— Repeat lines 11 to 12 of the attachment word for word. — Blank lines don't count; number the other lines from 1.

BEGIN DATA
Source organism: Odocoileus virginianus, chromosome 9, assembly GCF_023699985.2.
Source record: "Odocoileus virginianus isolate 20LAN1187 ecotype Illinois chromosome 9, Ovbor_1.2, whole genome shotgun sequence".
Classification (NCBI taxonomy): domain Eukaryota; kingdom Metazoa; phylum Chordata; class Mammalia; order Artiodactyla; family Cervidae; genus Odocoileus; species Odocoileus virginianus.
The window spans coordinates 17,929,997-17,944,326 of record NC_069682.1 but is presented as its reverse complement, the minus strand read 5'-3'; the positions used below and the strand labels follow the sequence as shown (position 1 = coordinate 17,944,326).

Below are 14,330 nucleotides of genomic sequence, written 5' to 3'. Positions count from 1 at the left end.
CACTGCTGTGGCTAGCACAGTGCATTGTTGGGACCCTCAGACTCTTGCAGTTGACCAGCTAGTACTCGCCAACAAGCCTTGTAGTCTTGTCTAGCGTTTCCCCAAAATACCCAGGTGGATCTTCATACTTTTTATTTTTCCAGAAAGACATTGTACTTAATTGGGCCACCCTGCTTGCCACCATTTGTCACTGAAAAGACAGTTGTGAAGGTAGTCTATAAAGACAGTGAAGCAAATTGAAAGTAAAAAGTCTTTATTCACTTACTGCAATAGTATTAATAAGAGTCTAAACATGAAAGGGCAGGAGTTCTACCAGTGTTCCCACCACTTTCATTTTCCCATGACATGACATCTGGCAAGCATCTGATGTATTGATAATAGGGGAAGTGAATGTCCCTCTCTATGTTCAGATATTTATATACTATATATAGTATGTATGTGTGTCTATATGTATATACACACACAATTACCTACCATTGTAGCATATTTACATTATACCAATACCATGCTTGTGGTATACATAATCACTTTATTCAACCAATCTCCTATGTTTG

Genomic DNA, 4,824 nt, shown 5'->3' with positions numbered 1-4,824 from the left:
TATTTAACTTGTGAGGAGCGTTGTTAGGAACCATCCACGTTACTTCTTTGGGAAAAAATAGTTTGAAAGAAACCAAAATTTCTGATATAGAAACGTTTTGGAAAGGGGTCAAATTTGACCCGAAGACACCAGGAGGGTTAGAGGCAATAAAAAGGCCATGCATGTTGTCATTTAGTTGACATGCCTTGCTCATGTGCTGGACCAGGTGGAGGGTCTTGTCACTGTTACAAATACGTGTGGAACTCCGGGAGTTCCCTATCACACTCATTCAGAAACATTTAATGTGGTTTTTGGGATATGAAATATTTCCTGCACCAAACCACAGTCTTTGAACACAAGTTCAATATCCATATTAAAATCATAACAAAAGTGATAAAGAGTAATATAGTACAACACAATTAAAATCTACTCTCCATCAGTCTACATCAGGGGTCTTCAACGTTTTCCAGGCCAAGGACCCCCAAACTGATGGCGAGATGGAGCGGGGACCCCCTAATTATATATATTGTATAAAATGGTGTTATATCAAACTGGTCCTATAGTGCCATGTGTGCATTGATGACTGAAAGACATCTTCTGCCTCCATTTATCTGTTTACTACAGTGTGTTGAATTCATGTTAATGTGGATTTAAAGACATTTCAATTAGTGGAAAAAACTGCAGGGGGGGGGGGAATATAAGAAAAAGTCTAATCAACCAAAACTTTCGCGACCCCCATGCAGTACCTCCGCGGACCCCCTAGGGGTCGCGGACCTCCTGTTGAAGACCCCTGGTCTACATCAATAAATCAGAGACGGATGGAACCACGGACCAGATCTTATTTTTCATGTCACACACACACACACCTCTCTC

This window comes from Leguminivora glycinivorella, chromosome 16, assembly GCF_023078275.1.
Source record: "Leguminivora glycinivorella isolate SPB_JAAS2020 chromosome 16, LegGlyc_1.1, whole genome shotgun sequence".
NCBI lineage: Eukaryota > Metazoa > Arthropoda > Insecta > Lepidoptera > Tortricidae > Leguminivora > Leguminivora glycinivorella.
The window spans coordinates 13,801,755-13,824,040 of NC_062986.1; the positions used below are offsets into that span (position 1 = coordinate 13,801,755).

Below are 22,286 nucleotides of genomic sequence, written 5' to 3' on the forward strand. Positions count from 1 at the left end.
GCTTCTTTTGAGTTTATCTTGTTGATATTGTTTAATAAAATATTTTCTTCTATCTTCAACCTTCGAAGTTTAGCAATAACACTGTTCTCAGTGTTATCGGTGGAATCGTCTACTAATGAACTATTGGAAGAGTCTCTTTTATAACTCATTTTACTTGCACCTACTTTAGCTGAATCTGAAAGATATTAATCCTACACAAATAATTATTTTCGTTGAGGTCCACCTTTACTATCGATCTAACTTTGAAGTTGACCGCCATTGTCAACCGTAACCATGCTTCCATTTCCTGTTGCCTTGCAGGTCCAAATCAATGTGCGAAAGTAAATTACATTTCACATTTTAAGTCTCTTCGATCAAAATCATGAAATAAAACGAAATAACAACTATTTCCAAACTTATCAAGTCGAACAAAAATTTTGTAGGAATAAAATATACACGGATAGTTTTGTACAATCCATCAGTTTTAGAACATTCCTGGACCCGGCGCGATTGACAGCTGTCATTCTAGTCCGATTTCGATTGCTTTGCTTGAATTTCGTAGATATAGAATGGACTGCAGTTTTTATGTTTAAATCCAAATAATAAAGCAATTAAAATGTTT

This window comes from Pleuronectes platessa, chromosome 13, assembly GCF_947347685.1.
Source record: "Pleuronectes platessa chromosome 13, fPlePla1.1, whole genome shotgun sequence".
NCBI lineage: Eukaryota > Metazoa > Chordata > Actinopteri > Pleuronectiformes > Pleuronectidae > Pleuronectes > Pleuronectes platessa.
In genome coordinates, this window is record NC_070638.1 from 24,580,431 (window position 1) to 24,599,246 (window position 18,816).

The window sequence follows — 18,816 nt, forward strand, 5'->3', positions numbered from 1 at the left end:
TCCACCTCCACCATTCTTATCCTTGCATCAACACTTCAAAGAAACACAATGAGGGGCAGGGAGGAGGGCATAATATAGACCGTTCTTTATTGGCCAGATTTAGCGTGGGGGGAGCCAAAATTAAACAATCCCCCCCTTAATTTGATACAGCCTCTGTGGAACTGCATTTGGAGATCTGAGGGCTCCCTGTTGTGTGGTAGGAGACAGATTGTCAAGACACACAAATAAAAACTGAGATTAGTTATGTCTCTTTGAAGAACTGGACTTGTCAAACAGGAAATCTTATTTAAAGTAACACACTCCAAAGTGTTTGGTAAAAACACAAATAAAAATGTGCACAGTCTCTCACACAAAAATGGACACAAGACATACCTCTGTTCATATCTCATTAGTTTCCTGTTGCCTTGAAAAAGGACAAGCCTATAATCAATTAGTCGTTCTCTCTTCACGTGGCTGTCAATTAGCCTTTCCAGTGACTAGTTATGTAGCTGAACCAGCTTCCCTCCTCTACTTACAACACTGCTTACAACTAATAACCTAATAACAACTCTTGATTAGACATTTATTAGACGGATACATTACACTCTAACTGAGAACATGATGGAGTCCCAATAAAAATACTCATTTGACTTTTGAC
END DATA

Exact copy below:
NCBI lineage: Eukaryota > Metazoa > Arthropoda > Insecta > Lepidoptera > Tortricidae > Leguminivora > Leguminivora glycinivorella.
The window spans coordinates 13,801,755-13,824,040 of NC_062986.1; the positions used below are offsets into that span (position 1 = coordinate 13,801,755).